It's finished! School is done for the year, and minus a few more meetings and greetings, I will no longer be able to use my trusted student card to grant me access into the inner workings of RRCs downtown campus. Sigh. 
Looking back it has been a crazy year- It feels like only yesterday when I started the CreComm lifestyle with all of it's busyness. The amount of assignments, late nights, group projects were UNREAL! I thought it was a joke how people said CreComm would consume your life, but I shouldn't have laughed. lol
After countless hours of homework, InDesign projects, video making, outings to things I would never normally go to, I stand here today in shock and awe that it is all over for this year. And a head of me stares a blank slate called summer. Who knows what I'm going to fill all of my "free" time with. Who knows what will now consume my every waking moment. 

Clearly I have a couple of things I've been looking into, but I wonder if it will live up to my current standard of busy. At the same time, it might be nice to have a different pace. 
Either way- I know this much. Summer is exciting because there is a whole new list of things to do: like paint the house, work on some pinterest projects, get some great footage of my farm, do some photography for some lovely people about to be wedded, go for a run come fathers day, fine some good music to make into my summer soundtrack, maybe travel somewhere, or camp somewhere, maybe get in a bit of gardening, sewing, and sitting and relaxing by some source of water. Who knows... maybe I'll do none of that stuff on my list, or maybe all of it. I'm just in such shock, because I haven't had a summer like this since gr. 10. Every summer I have ever experienced consisted of me either living at camp, volunteering as a speaker, or filming in another country. Now I'm just left with a blank canvas and I'm not sure what I want the finished product to look like. Maybe I'll spend some time next week sittin in a Starbucks, pondering the meaning of summer- or maybe I'll just apply to work there and enjoy the sounds and smells of roasted coffee!!!

In the meantime I hope to keep on-top of this blogging thing- maybe post some of the cool things, projects, or whatever I do over the summer. And hopefully by the time fall kicks into gear I'll have great things to share, or at least a great tan to remember the four months "off" of CreComm... only to be right back into the swing of things- and even more exciting is that next year is CreComm: The PR edition!!! *(brace yourselves.... I know I certainly will be)


CreComm is a marathon. You don't run it like you're running a sprint- you run knowing that it is a journey with hills, valleys, and of course moments when you might hit the wall.
However, being in CreComm is not like a marathon in the fact that activity levels turn you more into a couch potato, not less. Since being in the program (and juggling work) I have had little time to do things like exercise (my own fault I know- but saddening non the less). That is why when there was an opportunity to get back into the a running routine I JUMPED at the chance. I, along with four others are entered into the Manitoba Marathon Relay. I'm excited because it gets me back in the running routine, and because I find I am a challenge driven kind of girl.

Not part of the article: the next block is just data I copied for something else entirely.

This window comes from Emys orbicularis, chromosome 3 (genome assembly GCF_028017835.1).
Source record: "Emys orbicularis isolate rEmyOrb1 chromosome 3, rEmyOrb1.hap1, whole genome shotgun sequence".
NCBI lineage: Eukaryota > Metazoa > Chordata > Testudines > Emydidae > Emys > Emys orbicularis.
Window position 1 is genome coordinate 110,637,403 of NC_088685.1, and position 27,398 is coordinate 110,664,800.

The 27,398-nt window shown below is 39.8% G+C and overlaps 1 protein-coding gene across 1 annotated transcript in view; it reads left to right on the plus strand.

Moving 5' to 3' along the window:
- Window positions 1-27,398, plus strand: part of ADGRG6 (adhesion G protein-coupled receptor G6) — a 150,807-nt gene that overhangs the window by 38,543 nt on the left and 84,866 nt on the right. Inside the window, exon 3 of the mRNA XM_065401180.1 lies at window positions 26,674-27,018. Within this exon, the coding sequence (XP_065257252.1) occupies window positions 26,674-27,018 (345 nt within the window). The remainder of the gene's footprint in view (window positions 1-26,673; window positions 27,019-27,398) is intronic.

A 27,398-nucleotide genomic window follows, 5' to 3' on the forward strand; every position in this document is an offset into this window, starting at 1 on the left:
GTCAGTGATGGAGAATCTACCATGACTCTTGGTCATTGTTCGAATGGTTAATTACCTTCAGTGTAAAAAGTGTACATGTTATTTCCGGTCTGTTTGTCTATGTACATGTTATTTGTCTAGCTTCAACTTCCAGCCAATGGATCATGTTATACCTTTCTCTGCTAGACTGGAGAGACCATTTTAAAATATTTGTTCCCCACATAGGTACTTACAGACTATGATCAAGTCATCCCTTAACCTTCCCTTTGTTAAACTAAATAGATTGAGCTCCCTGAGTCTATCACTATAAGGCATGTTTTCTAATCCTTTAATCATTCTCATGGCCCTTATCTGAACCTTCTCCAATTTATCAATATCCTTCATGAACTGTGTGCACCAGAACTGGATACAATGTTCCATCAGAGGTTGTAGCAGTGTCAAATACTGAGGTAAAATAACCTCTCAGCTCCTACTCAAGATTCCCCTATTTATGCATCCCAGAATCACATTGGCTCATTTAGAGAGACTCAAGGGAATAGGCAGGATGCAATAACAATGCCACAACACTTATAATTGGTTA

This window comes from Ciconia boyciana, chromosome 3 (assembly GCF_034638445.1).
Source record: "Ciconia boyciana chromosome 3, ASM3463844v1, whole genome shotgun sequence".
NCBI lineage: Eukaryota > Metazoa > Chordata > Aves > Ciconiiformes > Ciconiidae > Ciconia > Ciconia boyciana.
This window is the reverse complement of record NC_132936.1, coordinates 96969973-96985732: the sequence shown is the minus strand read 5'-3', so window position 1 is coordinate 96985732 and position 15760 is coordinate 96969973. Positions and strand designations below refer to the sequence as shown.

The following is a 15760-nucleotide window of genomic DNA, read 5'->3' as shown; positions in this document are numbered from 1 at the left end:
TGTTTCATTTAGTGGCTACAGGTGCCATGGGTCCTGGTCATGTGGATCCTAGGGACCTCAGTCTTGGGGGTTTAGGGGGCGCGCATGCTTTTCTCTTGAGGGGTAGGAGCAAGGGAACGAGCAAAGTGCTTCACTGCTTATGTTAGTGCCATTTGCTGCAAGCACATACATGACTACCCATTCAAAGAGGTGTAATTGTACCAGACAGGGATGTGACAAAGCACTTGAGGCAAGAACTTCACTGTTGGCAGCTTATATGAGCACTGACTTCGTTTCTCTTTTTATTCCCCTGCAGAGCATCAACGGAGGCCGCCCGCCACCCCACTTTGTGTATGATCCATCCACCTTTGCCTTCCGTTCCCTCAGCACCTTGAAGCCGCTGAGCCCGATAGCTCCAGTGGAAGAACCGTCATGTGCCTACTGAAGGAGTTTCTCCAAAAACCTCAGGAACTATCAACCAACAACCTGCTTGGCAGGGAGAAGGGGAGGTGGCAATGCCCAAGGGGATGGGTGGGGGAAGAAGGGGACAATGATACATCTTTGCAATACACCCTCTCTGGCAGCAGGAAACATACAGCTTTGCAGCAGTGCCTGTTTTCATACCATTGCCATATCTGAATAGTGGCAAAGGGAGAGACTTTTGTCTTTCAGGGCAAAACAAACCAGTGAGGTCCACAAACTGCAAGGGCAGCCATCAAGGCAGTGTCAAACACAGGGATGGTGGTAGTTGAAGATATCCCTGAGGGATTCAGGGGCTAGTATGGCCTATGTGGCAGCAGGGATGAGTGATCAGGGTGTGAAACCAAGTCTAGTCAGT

Believe it or not, the last time I ran with any amount of purpose was back in 2009 when I decided I was going to run the MB Marathon... all 26.2 miles of it! It was the first race I had ever entered and I was excited beyond belief to take on the mother of all challenges. I had been watching The Biggest Looser one day and figured if they can run a marathon- then I can run one. So I signed up. And clearly there was no backing out for me.

Weekends took on a whole new meaning- running 20 plus miles closer to the end of training. I remember people asking what I was up to on the weekend and I would tell them I was running to the perimeter and back. They looked at me with a shocked expression, probably because I live downtown and for some people driving that distance seems to be a task. I remember on my off days having "short runs" of 6-10 miles= ha! By the time the marathon came I was logging countless miles and drinking gallons of water.
Running the thing was a whole other matter- probably one of the craziest experience I have ever had in my life! When the gun went off - with Chariots of Fire playing- I ran for the first 10 miles without blinking. I was in a sea of people and just moving! I hit the "great divide" (the point where full marathoners and half marathoners split) I was still running off the initial adrenaline. But as I saw the "serious" being weeded out from the "sissies" it hit me that I had just been running the same pace that people running half the distance were running.... eeek. By mile 13 I my legs were in pain and all I could think was "If I had signed up for the half I would be done by now!" At mile 16, they said it was getting to hot and they were shutting down the course for anyone who hadn't made it past mile 14 (this was a nice kick in the pants to keep me movin!). At mile 20 with no bathroom in sight - I ended up running into a complete strangers house to use theirs= I'm forever indebted to them!!!! At mile 24 I don't even know if I was running anymore or just walking at a quickish pace. And when they called my name when I entered the stadium I nearly lost it when I realized I still had to run the track to get to my destination (the free popsicles, chocolate milk, and bagels! lol).
The next day I went to work (NEVER do I recommend going to work the next day) - and found my name in the list of finishers for the marathon. Goal completed!
But still sooo many more goals to accomplish- and if I can finish the marathon, I can certainly finish CreComm... and I an finish the 5.6 miles I'll be running this fathers day. *(secretly I'm hoping it will get me into the groove so I can run the marathon again... because like all good things= It's addictive! And one day checking off the Boston Marathon, or New York Marathon, or one in Hawaii would be a very COOL THING!)